The New York Jets’ defense is great, but should not be treated as if it is untouchable
This New York Jets defense is fantastic. That statement is indisputable.
But to claim they are “dominant” would indeed be disputable based on their performance this year. For all the hype surrounding the Jets’ defense, they have shown some consistently exploitable flaws in 2023, especially this past week against the Buffalo Bills.
For once, the Jets’ defense was about as poor as the offense. According to Pro Football Reference, the Jets’ defense generated -14.64 expected points against Buffalo, which is a season-low and the unit’s second-lowest total since the start of 2022. The only game where the defense performed worse was Week 2 of the 2022 season, generating -17.92 points against the Browns.
We can excuse the Jets’ defense for one bad performance against the high-octane Bills since New York had previously dominated Buffalo’s offense to a level that is rivaled by no other team. Josh Allen was horrid in his previous three games against the Jets. Even with his strong performance this past Sunday, his overall body of work against the Jets remains very poor by his standards. Buffalo was due to make some noise against the Jets at some point, so we can cut the Jets some slack for this game.
Still, the Jets’ season-long defensive performance remains a tad underwhelming in comparison to the hype. When discussed by fans and media, the defense is typically treated as one of the league’s top-tier units, but that is not exactly the case.
The Jets’ defensive numbers are great. They’re fifth-best in defensive DVOA, fifth-best in points allowed per drive, and sixth-best in total expected points added defensively. However, they’re a long way off from the league’s top-tier defenses, namely Baltimore and Cleveland. In most metrics, they’re closer to the league’s 10th-best defense than they are to the league’s best or second-best.
DVOA (via FTN Fantasy):
- Cleveland (-29.8%)
- Baltimore (-22.9%)
- Dallas (-12.9%)
- Kansas City (-12.6%)
- NY Jets (-11.0%)
- Jacksonville (-11.0%)
- Pittsburgh (-7.9%)
- San Francisco (-6.5%)
- Detroit (-4.1%)
- New Orleans (-2.8%)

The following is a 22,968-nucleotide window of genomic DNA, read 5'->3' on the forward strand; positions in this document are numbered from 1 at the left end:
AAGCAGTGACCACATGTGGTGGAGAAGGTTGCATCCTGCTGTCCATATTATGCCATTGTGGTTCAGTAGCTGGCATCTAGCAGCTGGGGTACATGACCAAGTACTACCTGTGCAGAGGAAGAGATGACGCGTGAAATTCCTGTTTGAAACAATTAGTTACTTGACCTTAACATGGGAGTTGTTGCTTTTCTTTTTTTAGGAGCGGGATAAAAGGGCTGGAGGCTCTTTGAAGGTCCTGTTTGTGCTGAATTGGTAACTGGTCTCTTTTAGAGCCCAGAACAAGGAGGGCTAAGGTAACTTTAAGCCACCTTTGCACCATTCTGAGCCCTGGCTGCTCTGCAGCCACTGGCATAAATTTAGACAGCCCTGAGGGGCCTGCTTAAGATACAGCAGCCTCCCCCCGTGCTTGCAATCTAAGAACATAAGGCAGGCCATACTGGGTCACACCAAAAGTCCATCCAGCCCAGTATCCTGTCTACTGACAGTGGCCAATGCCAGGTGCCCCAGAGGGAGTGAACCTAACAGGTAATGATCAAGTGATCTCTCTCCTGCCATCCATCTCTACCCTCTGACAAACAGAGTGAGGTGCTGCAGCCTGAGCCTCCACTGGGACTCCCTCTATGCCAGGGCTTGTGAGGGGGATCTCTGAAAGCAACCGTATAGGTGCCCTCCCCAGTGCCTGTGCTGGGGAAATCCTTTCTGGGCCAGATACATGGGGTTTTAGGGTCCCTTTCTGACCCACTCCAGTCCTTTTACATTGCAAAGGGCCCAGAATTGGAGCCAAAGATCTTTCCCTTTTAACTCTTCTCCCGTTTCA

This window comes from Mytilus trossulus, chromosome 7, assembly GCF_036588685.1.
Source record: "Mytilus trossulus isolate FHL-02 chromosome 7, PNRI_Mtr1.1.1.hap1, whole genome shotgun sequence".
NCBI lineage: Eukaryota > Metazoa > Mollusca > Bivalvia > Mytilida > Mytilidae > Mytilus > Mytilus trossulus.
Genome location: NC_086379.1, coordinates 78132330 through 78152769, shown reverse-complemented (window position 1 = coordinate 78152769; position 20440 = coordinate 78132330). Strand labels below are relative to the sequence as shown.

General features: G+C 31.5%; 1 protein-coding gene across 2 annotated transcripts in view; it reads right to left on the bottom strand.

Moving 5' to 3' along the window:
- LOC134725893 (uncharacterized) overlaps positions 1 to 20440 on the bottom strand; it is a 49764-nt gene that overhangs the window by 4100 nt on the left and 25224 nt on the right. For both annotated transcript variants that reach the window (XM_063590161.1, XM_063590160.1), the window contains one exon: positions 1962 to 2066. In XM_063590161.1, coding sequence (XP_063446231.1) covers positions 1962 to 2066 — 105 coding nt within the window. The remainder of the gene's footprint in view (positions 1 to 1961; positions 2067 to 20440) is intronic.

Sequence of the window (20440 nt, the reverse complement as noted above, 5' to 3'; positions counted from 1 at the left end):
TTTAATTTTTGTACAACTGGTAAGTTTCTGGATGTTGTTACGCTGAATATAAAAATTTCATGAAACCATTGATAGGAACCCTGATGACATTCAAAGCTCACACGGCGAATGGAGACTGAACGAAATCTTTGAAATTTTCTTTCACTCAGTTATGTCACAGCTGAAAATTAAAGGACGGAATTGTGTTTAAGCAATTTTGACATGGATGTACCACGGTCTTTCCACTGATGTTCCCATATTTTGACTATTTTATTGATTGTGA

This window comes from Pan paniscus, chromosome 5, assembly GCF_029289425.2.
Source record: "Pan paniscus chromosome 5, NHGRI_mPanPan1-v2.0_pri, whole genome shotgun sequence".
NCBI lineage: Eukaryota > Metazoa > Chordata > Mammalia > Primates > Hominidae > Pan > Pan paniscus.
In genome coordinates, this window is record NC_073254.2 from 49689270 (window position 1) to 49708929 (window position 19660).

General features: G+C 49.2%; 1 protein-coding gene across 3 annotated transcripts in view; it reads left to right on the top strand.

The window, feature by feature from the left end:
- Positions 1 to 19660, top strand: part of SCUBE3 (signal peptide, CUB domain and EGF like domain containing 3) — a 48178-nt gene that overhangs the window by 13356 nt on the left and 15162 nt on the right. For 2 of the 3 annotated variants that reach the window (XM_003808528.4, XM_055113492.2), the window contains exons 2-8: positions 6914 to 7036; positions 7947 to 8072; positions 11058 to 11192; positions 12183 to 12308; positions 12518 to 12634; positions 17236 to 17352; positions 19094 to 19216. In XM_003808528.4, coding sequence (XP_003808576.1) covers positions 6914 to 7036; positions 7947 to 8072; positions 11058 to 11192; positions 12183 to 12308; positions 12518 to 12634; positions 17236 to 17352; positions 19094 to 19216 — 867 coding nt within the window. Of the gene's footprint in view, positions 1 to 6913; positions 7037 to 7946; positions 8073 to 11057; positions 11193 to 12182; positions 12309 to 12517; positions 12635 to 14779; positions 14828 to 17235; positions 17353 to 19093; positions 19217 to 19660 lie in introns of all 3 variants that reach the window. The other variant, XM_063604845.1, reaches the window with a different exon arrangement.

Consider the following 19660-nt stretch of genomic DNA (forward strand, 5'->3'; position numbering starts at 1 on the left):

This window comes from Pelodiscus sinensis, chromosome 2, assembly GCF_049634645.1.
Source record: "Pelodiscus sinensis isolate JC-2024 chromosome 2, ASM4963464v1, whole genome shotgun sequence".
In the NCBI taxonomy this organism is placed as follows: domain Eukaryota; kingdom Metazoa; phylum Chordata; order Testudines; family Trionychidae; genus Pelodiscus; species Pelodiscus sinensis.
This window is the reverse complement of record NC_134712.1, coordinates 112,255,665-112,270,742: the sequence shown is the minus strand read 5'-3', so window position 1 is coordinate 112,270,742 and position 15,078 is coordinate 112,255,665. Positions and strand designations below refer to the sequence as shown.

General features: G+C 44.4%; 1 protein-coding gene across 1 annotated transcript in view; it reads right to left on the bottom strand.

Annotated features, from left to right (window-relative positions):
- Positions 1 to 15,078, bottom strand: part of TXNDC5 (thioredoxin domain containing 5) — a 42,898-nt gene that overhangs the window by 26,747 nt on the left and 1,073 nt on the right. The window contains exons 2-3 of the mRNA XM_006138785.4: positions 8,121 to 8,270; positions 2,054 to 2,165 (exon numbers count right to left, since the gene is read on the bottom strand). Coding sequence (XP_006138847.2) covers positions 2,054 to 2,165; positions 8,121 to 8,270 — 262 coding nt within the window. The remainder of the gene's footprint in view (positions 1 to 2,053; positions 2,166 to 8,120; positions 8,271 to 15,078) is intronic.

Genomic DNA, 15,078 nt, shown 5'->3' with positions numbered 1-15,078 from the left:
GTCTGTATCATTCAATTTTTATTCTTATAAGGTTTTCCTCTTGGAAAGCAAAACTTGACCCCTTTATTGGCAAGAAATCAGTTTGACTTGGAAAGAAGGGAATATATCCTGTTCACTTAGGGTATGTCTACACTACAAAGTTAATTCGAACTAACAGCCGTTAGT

Points allowed per drive:
- Cleveland (1.24)
- Baltimore (1.29)
- Kansas City (1.40)
- San Francisco (1.55)
- NY Jets (1.59)
- New Orleans (1.60)
- Buffalo (1.61)
- Dallas (1.62)
- Jacksonville (1.65)
- Pittsburgh (1.68)
Expected points added defensively per game (via Pro Football Reference)
- Cleveland (8.86)
- Baltimore (6.78)
- Dallas (5.43)
- Kansas City (3.24)
- San Francisco (3.23)
- NY Jets (2.21)
- New Orleans (1.93)
- Jacksonville (0.81)
- Pittsburgh (0.74)
- Buffalo (0.49)
The point here is not to say the Jets’ defense is bad, mediocre, or even above-average. It is indisputably great, as I previously said. However, it feels as if the defense is treated as some sort of immaculate juggernaut that has no flaws, whereas in reality, the Jets are a tier or two behind that level. The Browns and Ravens exemplify what that type of defensive dominance looks like. The Jets are not close to that level.
Playing with a bad offense certainly harms the Jets’ defense, but the Browns also have a bad offense (28th in DVOA and 30th in yards per play), yet it has not stopped their defense from achieving complete dominance. The issues separating the Jets’ defense from reaching the pinnacle are largely within their own control and independent of the offense’s struggles.
The Jets have the defensive talent to be just as impeccable as the Browns and Ravens. How can they get over the final hump and fulfill their defensive ceiling?
Here are some of the issues that separate the Jets from joining Cleveland and Baltimore among the NFL’s truly unbeatable defenses. Some of these issues can be figured out in-season and some will have to wait until the 2024 offseason.
The Jets are not doing a good job of wrapping up. According to Pro Football Reference, the Jets have missed 7.7 tackles per game this season, ranking as the third-most in the NFL.
Many of the Jets’ worst defensive plays this season were a result of bad tackling.
The Bills' Bobby Wagner audible leads to an 81-yard TD!
— NFL (@NFL) November 19, 2023
This was absurd, @Speedkills2k_ 🤯
📺: CBS pic.twitter.com/gQbZtYDhQT
— Denver Broncos (@Broncos) October 8, 2023
— BenJarmin Munguia (@JustJarmin) November 13, 2023
The primary culprit is Sauce Gardner. Gardner’s 10 missed tackles rank third on the team behind Quincy Williams and Jordan Whitehead (11 apiece), but Williams and Whitehead make a higher volume of tackles by the nature of their positions. Gardner’s 23.8% missed tackle rate is the worst on the team and ranks third-worst in the NFL among the 95 cornerbacks who have played at least 300 snaps.